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Speech on Cocaine

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Specific Purpose: To inform my audience about the history of cocaine, how it became illegal, and how it affects society almost a hundred years later. Central Idea: Although cocaine was once hailed as a cure all drug, the general population failed to see how addictive and destructive the drug can be.

Introduction I. In 1972 there was a test done on monkeys where they were injected with cocaine. II. When given a choice of interacting with other monkeys or living in isolation with unlimited amount of cocaine, they chose the latter. III. They also chose the drug over food, so much so that it led to starvation. IV. Today I would like to inform you on how cocaine became illegal as well as the affects it still has today.

Transition: However, before I do that I would like to give you a little history on cocaine and how it became the cure all drug in America.

I. Cocaine has not always been the taboo drug that it is today. A. As a matter of fact, natives of the Andes Mountains used the cocoa plant for medicinal and recreational uses for over 15 centuries. 1. The Incas would chew the leaves to enhance their mood and productivity.(1) B. However, the drug itself didn’t hit mainstream until in 1859 when an Italian chemist named Albert Niemann isolated the active ingredient in the cocoa plant and called it cocaine. 2. Several patent medicines, laced with cocaine, were prescribed for ailments ranging from depression to hay fever, and was incorporated into wines and colas.(4) 3. These self-medicated medicines claimed to cure everything from sexual dysfunction to cancer. (2) And all of these were easily accessible at your local drug store. 4. You could go to the local drug store and get a shot of Coca-Cola Classic for just a nickel. Transition: Now that I’ve given you a brief history of cocaine, let’s talk about how it became illegal.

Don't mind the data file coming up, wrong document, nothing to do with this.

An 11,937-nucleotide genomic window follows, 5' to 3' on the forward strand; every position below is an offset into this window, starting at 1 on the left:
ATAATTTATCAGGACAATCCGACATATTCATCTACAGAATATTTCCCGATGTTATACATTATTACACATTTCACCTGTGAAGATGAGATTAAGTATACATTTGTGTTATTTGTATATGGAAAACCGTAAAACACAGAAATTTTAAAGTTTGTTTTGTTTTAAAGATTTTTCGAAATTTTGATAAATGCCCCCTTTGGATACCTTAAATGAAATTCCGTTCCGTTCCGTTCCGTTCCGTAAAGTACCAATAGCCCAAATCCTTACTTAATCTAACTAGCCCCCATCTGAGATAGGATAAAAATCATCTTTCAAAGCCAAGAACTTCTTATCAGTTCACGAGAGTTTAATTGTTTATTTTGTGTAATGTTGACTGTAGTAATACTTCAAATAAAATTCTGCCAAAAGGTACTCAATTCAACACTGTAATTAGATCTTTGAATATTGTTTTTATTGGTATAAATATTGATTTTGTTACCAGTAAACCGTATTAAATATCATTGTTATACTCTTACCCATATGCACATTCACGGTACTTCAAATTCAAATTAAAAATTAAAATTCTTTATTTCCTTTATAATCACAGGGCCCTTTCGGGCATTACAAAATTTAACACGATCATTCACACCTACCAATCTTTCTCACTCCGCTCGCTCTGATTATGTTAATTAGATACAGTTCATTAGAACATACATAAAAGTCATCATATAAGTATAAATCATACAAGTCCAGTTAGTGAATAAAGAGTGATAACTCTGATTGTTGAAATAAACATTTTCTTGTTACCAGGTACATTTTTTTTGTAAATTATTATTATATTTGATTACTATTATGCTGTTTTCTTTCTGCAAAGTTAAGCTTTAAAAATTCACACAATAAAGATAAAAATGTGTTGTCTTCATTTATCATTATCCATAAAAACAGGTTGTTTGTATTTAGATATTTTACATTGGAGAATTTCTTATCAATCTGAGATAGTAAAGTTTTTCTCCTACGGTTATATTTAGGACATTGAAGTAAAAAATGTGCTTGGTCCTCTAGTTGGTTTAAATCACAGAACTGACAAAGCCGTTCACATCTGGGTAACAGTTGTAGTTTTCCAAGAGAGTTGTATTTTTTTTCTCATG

II. Cocaine did not become illegal until the Harrison Anti-Narcotics Act of 1914. A. Ever since the late 1880’s, employers would supply cocaine to African American dock workers so they could endure the long hours of working on the dock.(2) 1. Often times it was given to them as part of their wages. 2. It wasn’t long after that they began to use the drug for recreational purposes.

B. With decades of unchecked abuse, and with the ever increasing racial tension, it was believed that an African American man under the influence of cocaine would commit unspeakable crimes. 1. A local newspaper in New Orleans attributed the violent resistance of Robert Charles, whose shootout with police in 1900 led to a bloody racial massacre, to his use of cocaine.(2) 2. However, it needs to be understood that at that time it was thought that one class of society could handle the effects of drugs while another class couldn’t. C. So in 1914, a physician by the name of Hamilton Wright became the nation’s first drug czar. 1. Mr. Wright was instrumental in convincing congress to pass the Harrison Anti-Narcotics Act in 1914 2. The Harrison Act stated that the possession of cocaine was only legally available through the prescription of a doctor.(2)

Transition: While that may have affected the availability, it did nothing for the addiction.

III. Almost 100 years after the passing of The Harrison Act, addiction to cocaine still affects our society today. A. Cocaine usage hit its peak in the mid-1980’s.

1. According to the National Criminal Justice Reference Service, or NCJRS, 5.7 million Americans used cocaine in 1985.(3) 2. Not only has the number of cocaine users has gone down, the amount available has too. B. However, according to the 2008 World Drug Report, released by the U.N. Office on Drugs and Crime, the U.S. is tied for first in terms of cocaine use.(4) 1. According to this chart, 3 percent of America’s teens and adults have admitted to using cocaine.(5)

Conclusion I. In conclusion, what was once hailed as the cure all drug for any ailment, has now become one of the most addictive and taboo drugs of the 21st century. II. Racial tensions in the south actually assisted in passing laws regulating cocaine. III. And while the government has tried to keep the drug in check, the battle of addiction is still being fought today.

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